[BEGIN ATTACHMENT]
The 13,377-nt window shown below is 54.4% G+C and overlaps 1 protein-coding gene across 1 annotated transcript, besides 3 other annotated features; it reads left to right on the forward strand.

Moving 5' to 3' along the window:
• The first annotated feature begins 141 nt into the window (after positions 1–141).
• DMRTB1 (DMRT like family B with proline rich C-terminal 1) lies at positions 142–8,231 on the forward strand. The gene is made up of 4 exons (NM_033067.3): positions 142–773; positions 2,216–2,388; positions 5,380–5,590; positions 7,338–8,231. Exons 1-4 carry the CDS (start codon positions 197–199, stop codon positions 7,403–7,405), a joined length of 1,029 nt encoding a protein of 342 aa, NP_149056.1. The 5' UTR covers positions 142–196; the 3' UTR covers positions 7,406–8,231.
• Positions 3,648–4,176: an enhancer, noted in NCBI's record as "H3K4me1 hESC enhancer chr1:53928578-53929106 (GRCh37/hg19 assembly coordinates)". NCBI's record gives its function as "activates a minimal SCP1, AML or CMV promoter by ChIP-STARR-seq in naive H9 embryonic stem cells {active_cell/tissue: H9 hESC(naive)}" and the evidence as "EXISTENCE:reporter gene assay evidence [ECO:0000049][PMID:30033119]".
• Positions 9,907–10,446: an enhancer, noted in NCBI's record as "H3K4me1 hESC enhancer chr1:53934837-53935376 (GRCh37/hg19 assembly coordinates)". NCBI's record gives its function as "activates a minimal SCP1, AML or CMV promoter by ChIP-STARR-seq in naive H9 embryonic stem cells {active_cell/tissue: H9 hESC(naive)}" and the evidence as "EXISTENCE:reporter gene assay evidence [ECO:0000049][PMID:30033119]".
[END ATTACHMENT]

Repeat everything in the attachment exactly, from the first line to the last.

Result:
The 13,377-nt window shown below is 54.4% G+C and overlaps 1 protein-coding gene across 1 annotated transcript, besides 3 other annotated features; it reads left to right on the forward strand.

Moving 5' to 3' along the window:
• The first annotated feature begins 141 nt into the window (after positions 1–141).
• DMRTB1 (DMRT like family B with proline rich C-terminal 1) lies at positions 142–8,231 on the forward strand. The gene is made up of 4 exons (NM_033067.3): positions 142–773; positions 2,216–2,388; positions 5,380–5,590; positions 7,338–8,231. Exons 1-4 carry the CDS (start codon positions 197–199, stop codon positions 7,403–7,405), a joined length of 1,029 nt encoding a protein of 342 aa, NP_149056.1. The 5' UTR covers positions 142–196; the 3' UTR covers positions 7,406–8,231.
• Positions 3,648–4,176: an enhancer, noted in NCBI's record as "H3K4me1 hESC enhancer chr1:53928578-53929106 (GRCh37/hg19 assembly coordinates)". NCBI's record gives its function as "activates a minimal SCP1, AML or CMV promoter by ChIP-STARR-seq in naive H9 embryonic stem cells {active_cell/tissue: H9 hESC(naive)}" and the evidence as "EXISTENCE:reporter gene assay evidence [ECO:0000049][PMID:30033119]".
• Positions 9,907–10,446: an enhancer, noted in NCBI's record as "H3K4me1 hESC enhancer chr1:53934837-53935376 (GRCh37/hg19 assembly coordinates)". NCBI's record gives its function as "activates a minimal SCP1, AML or CMV promoter by ChIP-STARR-seq in naive H9 embryonic stem cells {active_cell/tissue: H9 hESC(naive)}" and the evidence as "EXISTENCE:reporter gene assay evidence [ECO:0000049][PMID:30033119]".